Nextcheck, which is developing maintenance software for aircraft, has won the 2020 Pitch & Pick competition at Genesis and been accepted into the St. John’s innovation hub’s Enterprise program.
The company’s three co-founders are building a digital solution to replace paper-based aircraft maintenance logs, which are often missing critical information for a host of reasons. Not only does this affect safety, but it can increase costs because insurers demand up-to-date maintenance logs on the aircraft they cover.
“It’s absolutely astonishing that something like this doesn’t already exist in an all-encompassing format,” said CEO Kenny Harris in an interview. He added that the team hopes to complete the minimum viable product by the end of the year, and has lined up about 30 early adopters.
Harris and Co-Founders CTO Marty Whelan and COO Eoin Seviour began the company in March and joined Genesis’ Evolution program, taking part in what the centre described as “one of Evolution's strongest cohorts yet”. Pitch & Pick is Evolution’s demo day, and in winning the event Nextcheck bags a $1,000 first prize and gains entry into the Enterprise program for scaling companies.
The three life-long friends got the idea for the company because Seviour works as a flight instructor and has seen first-hand the problems with maintenance logs. Aircraft are complex systems and their logs need input from owners, pilots, mechanics and others. But the process is complicated because many aircraft are shared, and sometimes a problem is discovered when the plane is thousands of miles from the flight log, and maintenance doesn’t get reported. Some handwriting is unreadable.
Seviour and Harris had been working on a previous startup, an aircraft rental marketplace called PayperPlane Aviation. When Whelan graduated with a computer science degree from Memorial University, they decided Nextcheck was a better opportunity and went all-in on the new venture in March of this year.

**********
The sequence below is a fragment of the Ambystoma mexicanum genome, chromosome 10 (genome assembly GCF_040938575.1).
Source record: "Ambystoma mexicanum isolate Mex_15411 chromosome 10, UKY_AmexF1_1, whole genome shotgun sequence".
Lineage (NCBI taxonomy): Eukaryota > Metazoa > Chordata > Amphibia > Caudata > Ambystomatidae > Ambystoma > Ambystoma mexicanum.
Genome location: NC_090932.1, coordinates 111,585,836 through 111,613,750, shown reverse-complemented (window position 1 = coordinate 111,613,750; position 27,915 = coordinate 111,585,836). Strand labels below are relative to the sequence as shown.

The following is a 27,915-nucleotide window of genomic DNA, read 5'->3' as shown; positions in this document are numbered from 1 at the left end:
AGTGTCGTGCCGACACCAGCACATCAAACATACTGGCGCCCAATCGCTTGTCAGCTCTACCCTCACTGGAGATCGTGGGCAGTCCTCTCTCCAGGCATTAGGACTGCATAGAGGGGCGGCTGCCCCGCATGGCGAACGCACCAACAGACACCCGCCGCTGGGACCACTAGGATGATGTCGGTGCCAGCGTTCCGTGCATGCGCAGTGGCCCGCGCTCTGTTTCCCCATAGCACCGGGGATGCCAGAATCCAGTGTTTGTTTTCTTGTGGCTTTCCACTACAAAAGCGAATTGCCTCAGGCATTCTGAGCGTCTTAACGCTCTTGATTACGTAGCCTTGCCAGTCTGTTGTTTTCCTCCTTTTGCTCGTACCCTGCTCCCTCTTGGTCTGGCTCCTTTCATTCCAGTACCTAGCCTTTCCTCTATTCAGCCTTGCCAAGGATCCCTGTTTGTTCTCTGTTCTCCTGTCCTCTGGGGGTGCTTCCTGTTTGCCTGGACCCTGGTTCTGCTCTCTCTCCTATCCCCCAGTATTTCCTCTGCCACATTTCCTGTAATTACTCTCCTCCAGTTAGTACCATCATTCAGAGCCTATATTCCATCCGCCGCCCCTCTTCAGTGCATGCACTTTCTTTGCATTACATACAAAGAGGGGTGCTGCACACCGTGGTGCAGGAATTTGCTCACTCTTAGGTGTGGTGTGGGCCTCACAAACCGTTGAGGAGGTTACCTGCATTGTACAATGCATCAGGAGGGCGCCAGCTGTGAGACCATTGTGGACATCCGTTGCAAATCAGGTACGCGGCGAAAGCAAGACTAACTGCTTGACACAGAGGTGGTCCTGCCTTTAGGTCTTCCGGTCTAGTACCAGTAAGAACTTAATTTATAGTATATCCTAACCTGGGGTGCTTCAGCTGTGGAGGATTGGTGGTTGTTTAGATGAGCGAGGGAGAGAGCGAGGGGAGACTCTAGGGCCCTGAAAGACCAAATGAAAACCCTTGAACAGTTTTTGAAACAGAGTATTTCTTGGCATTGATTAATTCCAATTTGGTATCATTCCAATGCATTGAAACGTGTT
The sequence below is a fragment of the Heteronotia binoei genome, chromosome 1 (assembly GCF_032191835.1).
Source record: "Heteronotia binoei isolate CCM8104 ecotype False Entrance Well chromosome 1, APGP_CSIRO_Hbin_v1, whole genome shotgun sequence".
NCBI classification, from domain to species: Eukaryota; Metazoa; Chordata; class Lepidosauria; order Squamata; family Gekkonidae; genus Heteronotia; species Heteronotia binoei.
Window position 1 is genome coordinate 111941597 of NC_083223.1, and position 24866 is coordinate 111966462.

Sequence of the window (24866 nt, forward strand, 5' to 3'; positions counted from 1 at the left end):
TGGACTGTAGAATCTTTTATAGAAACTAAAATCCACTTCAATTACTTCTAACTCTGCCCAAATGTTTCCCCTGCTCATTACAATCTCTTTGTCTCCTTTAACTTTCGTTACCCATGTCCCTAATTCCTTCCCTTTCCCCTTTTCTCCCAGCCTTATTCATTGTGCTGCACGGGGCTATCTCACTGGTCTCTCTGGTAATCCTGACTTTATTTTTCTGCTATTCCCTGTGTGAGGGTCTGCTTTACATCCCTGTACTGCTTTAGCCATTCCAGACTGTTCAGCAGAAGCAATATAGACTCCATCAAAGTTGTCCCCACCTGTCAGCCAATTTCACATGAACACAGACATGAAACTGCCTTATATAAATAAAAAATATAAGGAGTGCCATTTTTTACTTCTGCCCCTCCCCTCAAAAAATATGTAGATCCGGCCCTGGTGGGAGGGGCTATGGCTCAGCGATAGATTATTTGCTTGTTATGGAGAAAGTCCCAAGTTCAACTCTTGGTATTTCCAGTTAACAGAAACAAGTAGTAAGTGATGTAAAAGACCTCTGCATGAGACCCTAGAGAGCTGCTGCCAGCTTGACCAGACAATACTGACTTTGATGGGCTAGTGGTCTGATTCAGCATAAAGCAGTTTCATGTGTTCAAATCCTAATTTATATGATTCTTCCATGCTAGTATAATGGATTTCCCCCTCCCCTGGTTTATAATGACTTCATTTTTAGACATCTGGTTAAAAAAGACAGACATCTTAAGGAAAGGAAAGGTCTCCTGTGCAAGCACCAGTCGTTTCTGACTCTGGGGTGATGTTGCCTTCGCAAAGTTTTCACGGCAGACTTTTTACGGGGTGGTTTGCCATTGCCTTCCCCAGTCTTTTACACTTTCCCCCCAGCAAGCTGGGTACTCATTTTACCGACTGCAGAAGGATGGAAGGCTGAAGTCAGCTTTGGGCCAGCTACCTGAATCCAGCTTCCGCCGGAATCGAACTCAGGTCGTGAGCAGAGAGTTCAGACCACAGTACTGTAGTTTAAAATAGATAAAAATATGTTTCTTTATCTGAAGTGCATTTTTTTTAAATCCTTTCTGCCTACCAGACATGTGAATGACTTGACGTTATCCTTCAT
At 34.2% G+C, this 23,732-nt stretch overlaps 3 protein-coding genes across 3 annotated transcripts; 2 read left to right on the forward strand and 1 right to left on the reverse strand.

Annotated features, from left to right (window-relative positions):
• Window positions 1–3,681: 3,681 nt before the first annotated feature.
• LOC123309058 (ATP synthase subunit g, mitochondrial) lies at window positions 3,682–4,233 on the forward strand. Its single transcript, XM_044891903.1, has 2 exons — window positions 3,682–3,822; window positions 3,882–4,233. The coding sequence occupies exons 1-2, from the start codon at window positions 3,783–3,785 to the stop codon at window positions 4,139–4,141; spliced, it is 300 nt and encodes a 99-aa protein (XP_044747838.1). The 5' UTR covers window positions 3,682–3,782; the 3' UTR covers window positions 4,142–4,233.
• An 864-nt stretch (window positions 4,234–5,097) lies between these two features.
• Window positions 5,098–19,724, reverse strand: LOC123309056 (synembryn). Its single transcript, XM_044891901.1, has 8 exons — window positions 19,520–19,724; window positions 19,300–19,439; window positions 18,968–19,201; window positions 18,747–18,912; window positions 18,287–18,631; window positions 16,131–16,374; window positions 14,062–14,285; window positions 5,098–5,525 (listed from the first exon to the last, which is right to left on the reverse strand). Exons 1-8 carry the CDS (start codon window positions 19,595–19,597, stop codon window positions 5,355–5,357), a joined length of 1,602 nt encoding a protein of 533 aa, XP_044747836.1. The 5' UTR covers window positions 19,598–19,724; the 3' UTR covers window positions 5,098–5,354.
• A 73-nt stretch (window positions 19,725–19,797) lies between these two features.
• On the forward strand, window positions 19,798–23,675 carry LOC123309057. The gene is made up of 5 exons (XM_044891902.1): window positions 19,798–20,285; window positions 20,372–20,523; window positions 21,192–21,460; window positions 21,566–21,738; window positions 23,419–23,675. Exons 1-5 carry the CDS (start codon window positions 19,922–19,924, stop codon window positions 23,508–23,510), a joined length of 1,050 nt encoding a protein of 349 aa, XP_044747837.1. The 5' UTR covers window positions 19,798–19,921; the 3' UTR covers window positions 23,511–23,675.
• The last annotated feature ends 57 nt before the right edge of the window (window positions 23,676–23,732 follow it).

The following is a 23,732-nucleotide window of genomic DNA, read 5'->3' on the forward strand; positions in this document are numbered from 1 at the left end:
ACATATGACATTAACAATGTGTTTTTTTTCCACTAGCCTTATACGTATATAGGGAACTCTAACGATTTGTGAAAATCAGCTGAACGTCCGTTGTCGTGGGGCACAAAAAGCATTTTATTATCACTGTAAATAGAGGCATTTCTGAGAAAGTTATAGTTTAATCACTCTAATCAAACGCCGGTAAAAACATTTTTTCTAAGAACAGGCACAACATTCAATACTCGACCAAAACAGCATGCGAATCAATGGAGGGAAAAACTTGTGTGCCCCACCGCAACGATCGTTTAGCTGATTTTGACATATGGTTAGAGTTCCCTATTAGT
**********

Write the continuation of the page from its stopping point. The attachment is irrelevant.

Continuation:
What the Nextcheck product does is automate a lot of the processes currently entered into logs manually, and make it easier for personnel to record and share essential data. For example, the pilot’s cell phone can detect when a plane begins to move, and when it takes off, lands and stops – critical information that Nextcheck records automatically. Mechanics can enter information regardless of where they are, and the system notifies the owners of when maintenance is needed for each component of the craft. Insurers or safety inspectors can view the log in real-time.
Nextcheck so far has received $4,500 in funding from the Memorial Centre for Entrepreneurship, and $21,000 from Genesis ($1,000 from Pitch & Pick, and $20,000 from the Genesis Micro-fund).
The company is hoping to raise its first equity funding round in 2021.
Harris said Nextcheck will initially target four groups of customers: flight schools; aerial work operations, like aerial photographers or firefighters; air taxis, which carry no more than nine passengers; and commuter operations, which carry 10-19 passengers. The company is planning an enterprise product for commercial airlines, but that will come later.
The early adopters will mainly be private aircraft owners, said Harris. He added of the beta-testers: “ Very likely, it will be paid because there is significant interest and it will be saving them a lot of money in liability insurance.”